We calculated the association between dietary intake patterns and spinal pain with logistic regression (Table 4). For the total HEI score, individuals in the highest tertile were 24% less likely to report chronic spinal pain relative to those in the lowest tertile. Individuals in the highest tertile of total fruit and whole fruit were also significantly less likely to report spinal pain. For the moderation HEI scores, only the added sugar score was significantly associated with chronic pain, where individuals in the highest score tertile (reporting the least added sugar intake) were 29% less likely to report chronic spinal pain. Individuals in the highest tertile of added sugar intake were 41% more likely to report chronic pain, relative to individuals in the lowest tertile. Similar results were observed for individuals in the second tertile of added sugar intake, who were 46% more likely to report chronic pain relative to individuals who consumed the lowest amount of added sugar.
Roughly 19% of our sample reported chronic spinal pain. This proportion is lower than the 54% to 80% reported in epidemiological studies, but similar to the rates of any chronic pain reported by 45-year-olds,24 which was approximately the sample mean. We have 2 main findings to highlight. First, despite consuming a similar amount of total calories, individuals reporting chronic spinal pain had a significantly poorer overall diet quality score, even after adjusting for key clinical and sociodemographic cofounders. Differences in diet quality between the 2 groups spanned both macronutrients and HEI component scores, with individuals with spinal pain consuming significantly less protein, fruit, whole grains, and dairy, while consuming more sodium, saturated fat, and added sugars. Second, the type of sugar consumed was associated with chronic spinal pain. Natural sugar intake from fruits was associated with a 25% to 30% lower likelihood of chronic spinal pain, even when intake was as low as 0.64 cups per 1000 kcal/d and regardless of form (fruit juice, fresh, frozen, or dried fruit). For a 2000 kcal per day diet, this would represent roughly 1 1/3 cups of fruit, which is less than the USDA-recommended daily goal of 2 cups of fruit or fruit juice or 1 cup of dried fruit.9 In contrast to natural sugars, added sugars were associated with increased odds of chronic spinal pain (∼46%). The association with spinal pain was seen with added sugar as low as 8.8% of total dietary intake, approximately 5.5 tsp per 1000 kcal/d. This amount is less than the USDA34 and World Health Organization30 dietary recommendations for added sugar (<10% of daily calories), although greater than the American Heart Association recommendations of no more than 9 tsp per day for men and no more than 6 tsp per day for women.3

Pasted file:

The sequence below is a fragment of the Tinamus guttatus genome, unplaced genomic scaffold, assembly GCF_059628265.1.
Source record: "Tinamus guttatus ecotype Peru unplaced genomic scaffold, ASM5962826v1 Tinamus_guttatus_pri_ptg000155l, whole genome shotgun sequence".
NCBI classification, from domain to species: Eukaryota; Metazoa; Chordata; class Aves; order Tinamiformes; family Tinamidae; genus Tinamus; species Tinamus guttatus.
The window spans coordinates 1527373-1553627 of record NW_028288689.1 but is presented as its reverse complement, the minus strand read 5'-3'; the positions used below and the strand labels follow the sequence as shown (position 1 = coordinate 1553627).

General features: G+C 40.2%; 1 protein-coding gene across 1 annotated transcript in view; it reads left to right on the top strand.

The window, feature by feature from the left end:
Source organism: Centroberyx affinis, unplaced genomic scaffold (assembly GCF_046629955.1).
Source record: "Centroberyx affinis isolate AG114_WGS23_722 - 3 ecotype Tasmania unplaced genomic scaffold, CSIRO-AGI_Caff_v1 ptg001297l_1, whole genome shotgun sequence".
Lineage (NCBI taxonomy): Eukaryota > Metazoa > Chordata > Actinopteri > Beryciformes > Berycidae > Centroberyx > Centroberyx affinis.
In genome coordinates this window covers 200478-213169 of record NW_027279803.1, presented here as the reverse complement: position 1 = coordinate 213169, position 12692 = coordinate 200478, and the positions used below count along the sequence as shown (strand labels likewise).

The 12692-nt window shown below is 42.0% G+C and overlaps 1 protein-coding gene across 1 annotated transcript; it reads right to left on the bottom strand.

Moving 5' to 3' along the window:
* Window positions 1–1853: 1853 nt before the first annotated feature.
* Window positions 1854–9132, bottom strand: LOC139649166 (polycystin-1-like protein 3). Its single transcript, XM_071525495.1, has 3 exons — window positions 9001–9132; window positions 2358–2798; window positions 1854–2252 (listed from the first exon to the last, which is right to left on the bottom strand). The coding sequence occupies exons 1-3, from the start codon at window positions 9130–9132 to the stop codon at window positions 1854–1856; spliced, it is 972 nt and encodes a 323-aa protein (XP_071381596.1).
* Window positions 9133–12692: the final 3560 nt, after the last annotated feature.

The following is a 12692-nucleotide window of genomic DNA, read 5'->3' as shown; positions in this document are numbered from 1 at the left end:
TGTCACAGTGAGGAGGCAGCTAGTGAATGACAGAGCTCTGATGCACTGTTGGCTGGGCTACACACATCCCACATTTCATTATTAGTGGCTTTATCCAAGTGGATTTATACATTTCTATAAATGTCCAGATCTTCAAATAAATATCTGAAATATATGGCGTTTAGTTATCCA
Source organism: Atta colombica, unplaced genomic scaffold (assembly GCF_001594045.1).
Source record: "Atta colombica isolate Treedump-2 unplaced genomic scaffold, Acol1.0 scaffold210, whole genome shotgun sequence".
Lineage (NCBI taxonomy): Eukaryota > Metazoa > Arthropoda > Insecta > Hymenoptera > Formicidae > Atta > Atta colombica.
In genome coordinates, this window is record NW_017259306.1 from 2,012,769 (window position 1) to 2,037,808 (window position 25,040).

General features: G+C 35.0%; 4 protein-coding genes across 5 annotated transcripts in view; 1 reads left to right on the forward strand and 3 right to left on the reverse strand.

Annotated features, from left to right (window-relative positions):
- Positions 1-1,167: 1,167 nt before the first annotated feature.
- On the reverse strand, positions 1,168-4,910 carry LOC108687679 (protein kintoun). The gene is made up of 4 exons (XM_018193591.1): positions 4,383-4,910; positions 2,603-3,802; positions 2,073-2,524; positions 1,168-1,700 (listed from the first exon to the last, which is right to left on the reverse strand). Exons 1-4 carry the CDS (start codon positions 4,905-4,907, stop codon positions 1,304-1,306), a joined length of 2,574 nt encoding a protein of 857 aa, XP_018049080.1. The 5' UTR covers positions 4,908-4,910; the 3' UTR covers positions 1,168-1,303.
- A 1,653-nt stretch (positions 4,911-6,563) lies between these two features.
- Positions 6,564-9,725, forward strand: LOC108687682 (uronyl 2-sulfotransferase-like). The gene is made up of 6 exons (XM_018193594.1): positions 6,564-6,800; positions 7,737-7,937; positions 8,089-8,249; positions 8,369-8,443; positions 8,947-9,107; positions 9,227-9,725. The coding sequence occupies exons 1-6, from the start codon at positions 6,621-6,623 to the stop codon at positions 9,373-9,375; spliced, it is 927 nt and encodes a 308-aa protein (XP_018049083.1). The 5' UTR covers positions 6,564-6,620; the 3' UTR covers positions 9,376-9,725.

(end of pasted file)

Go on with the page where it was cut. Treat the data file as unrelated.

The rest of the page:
Our results are consistent with other studies that have examined the association of diet quality in various chronic pain disorders.4,12,14 Diet quality, measured using the HEI-2005, was lower in normal-weight women with migraines or severe headaches compared to women without migraines, although there was no significant difference in dietary patterns by migraine status between underweight, overweight, or obese women. In older (>55 years) women, HEI-2005 total scores were significantly lower in women with arthritis, as well as several HEI-2005 component scores: whole fruit, total fruit, whole grains, and oils.14 Furthermore, in individuals with rheumatoid arthritis,5 lower diet quality, as assessed with HEI-2010, was associated with increased morning stiffness and higher C-reactive protein, and poor diet quality was negatively associated with hs-C-reactive protein and erythrocyte sedimentation rate in Swedish adults with rheumatoid arthritis.4 Higher diet quality was associated with decreased disability and a 44% decreased likelihood of having chronic pain in 6,989 people with multiple sclerosis.12 In contrast to our results, however, diet quality graded as “least optimal” to “optimal” based on food groups and macronutrients was not associated with neck and back pain in 1424 male and female adolescents in Western Australia.32 The differences in how diet quality was assessed, with a nonvalidated score, and the difference in demographics of the study participants could explain the difference in our results.